Here follows the third entry in Fordham’s “Charter School Policy Wonk-a-Thon,” in which Mike Petrilli challenged a number of prominent scholars, practitioners, and policy analysts to take a stab at explaining why some charter sectors outpace their local district schools while others are falling behind.
Mike Goldstein’s explanation for Boston’s charter school success is thoughtful, provocative, and (mostly) right…as always. I especially like his focus on our fair city’s natural talent advantage and the important role played by various individuals (besides Linda Brown who Mike rightly praises, I would add a few others like Linda’s BES colleague Sue Walsh, prescient charter school apostles Steven Wilson and Bill Edgerly, former state education commissioner Dave Driscoll, early charter authorizers Scott Hamilton and Ed Kirby, Boston Foundation CEO Paul Grogan, and the late, great philanthropist and free-marketeer Pete Peters.). The bottom line is that people matter, and Boston has been blessed with a lot of great ones, full stop.
Having said that, I would add two other factors that Mike doesn’t mention. For most of the first decade or so of the charter movement in Massachusetts, we benefited from bipartisan, full-throated support for charters from the key political leaders in the Commonwealth—i.e., the governor (Bill Weld, Paul Cellucci, Jane Swift, and Mitt Romney), the Senate president (Bill Bulger, Tom Birmingham), and the House Speaker (Tom Finneran). As a result, the early charter schools were afforded a degree of political air cover that allowed them to concentrate on building great schools rather than fighting for their lives on Beacon Hill. At the local level, there was certainly no love lost between the city administration and the charter sector, but the relationship was mostly one of benign neglect.
Another key factor in the Boston success story is the relatively high bar that was set for all schools as a result of our state standards and assessments (MCAS). In many (most) other places, the definition of success has been pretty lame, resulting in even high-performing operators becoming accustomed to aiming at the wrong target. Equally important, Massachusetts established an accountability system for schools and a graduation requirement for students, both based on its high standards, thereby creating strong incentives for high levels of performance and continuous improvement. The combination of rigorous academic expectations and talented school leaders (and teachers!) is far more powerful than either one by itself. Back to Mike’s point about the importance of individuals, people like former chair of the state board of education John Silber and his sometime allies on the board Roberta Schaefer and Abby Thernstrom, standards guru Sandra Stotsky, and assessment maven Jeff Nellhaus made all the difference.
One final thought. Mike suggests that environmental factors, like the statewide political environment and academic standards, are probably not key variables because they do not explain the difference in performance between Boston charter schools and those charters that are scattered throughout the rest of the state. Although I don’t have a killer data analysis to support the following claim, I suspect part of the apparent weakness of the non-Boston charters is the fact that many of their students come from suburban (or, at least, not inner-city) communities, where there are fewer low-income students (who seem to benefit most from charters) and where the local district schools perform at higher levels than Boston’s. For example, proficiency rates in Boston charters are about thirty percentage points higher than the district’s, while the gap in favor of charters in Holyoke is well over forty percentage points. Charter proficiency rates in Brockton, Chelsea, Lynn, and New Bedford are twenty points or more above local district rates, and Springfield charters are not far behind. Instead of comparing Boston to the rest of the state, a better comparison would be between Boston charters and other urban charters.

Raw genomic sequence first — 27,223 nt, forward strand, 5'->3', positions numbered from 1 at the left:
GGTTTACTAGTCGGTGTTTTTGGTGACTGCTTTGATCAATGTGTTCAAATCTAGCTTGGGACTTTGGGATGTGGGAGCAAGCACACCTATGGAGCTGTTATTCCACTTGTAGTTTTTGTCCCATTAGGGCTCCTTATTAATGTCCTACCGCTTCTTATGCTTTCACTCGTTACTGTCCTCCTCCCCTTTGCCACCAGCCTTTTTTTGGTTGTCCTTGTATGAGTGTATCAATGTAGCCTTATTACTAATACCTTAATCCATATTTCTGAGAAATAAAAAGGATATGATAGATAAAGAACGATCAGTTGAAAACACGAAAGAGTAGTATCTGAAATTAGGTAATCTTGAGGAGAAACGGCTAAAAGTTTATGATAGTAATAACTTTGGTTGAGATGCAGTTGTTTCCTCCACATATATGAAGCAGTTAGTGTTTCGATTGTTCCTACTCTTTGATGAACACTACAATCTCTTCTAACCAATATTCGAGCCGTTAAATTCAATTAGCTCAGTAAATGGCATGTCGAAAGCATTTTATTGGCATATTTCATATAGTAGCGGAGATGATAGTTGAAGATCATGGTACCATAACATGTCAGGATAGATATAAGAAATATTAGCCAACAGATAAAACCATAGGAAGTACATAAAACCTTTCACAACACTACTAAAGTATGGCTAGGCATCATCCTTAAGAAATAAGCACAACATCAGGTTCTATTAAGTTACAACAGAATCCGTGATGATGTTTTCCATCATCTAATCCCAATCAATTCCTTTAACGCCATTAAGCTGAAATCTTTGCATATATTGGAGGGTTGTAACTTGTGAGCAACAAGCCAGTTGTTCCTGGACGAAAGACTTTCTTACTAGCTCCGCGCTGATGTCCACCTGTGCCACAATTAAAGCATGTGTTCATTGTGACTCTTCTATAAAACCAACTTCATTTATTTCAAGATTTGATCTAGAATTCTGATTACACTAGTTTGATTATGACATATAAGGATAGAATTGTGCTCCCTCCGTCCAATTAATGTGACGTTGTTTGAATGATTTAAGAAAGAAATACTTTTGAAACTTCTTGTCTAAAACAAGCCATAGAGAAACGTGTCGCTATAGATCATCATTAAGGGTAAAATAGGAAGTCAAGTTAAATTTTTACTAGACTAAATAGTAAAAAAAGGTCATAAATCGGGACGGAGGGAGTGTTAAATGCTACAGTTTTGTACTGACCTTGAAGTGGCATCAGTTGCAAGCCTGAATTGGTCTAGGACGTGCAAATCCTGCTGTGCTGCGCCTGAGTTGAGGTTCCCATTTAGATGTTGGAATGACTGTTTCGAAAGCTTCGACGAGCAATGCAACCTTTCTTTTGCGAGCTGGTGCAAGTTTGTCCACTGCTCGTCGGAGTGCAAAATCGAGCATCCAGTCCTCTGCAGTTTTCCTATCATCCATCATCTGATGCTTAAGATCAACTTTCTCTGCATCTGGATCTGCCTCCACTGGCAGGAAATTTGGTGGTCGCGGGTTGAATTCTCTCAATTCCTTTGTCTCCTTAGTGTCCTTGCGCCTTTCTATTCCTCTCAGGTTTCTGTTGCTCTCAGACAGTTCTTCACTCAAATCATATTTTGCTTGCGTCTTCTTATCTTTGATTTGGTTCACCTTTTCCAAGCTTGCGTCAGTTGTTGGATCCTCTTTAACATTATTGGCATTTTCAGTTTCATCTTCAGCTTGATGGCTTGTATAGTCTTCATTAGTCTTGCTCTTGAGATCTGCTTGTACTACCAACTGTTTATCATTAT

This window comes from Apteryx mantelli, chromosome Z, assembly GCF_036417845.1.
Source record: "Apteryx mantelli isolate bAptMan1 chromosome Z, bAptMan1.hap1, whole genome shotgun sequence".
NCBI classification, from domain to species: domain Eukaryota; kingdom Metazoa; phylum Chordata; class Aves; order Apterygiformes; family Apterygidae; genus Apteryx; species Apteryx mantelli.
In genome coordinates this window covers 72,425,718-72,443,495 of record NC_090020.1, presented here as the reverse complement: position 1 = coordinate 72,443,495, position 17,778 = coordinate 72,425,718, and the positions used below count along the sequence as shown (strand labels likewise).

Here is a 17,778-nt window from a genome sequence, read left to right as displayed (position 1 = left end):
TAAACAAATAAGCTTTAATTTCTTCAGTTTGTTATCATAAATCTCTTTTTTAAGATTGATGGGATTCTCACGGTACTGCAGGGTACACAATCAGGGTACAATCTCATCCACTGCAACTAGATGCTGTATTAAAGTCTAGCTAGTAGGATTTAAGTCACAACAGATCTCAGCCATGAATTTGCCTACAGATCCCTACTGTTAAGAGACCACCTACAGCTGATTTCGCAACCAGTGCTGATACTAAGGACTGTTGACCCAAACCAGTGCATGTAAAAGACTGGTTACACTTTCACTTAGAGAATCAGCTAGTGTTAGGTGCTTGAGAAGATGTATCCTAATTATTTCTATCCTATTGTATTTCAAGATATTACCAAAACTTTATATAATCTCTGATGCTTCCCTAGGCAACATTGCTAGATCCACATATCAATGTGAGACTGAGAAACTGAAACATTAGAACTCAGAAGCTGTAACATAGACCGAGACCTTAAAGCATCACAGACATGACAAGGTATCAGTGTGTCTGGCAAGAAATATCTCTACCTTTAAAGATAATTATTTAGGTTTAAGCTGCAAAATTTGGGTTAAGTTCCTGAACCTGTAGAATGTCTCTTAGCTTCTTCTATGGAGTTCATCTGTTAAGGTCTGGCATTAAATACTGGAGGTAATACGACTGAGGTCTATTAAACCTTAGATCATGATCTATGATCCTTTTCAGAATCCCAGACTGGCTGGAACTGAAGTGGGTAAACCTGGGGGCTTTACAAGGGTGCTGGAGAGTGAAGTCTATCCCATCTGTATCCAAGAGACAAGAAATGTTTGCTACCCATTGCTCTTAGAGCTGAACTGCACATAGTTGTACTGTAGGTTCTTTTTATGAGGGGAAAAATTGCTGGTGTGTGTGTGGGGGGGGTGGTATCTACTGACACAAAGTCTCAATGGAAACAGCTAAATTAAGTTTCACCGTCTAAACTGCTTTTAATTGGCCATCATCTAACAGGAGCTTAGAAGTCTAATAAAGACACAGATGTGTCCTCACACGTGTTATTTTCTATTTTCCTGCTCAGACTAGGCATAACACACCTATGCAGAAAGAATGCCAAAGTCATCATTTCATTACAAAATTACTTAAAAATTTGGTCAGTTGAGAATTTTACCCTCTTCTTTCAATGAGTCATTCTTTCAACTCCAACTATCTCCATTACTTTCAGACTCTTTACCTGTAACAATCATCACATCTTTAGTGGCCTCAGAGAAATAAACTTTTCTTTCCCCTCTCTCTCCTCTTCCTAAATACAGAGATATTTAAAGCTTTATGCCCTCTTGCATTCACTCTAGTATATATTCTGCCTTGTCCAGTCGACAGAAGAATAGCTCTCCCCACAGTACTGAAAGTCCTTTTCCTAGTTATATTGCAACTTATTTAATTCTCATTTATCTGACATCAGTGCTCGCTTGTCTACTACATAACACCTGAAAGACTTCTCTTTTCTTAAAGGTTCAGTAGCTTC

So what does all this mean for the rest of the country, west of the Charles River (or the Berkshires)? A favorable legal and regulatory environment, effective authorizing, strong state standards, and political air cover are all necessary and replicable (at least in theory). No Excuses school designs are well established and widely understood—the challenge isn’t the model, it’s the execution. Talent, however, may be harder to manufacture without the natural advantages that Boston enjoys. Boston is certainly not alone in having access to great teachers, school leaders, and entrepreneurs, but there may be only a handful of other places where a critical mass of such people are readily available. Elsewhere, there needs to be a strategy for intentionally creating an environment where educational and entrepreneurial talent is cultivated, supported, and rewarded (not with compensation but with recognition and opportunity). New Orleans may offer a good example for how this can be done—even without a hurricane and flood.
Jim Peyser is a managing director in NewSchools Venture Fund’s Boston office, where he leads NewSchools’ city-focused investments. From 1999 to 2006, Jim served as chairman of the Massachusetts Board of Education.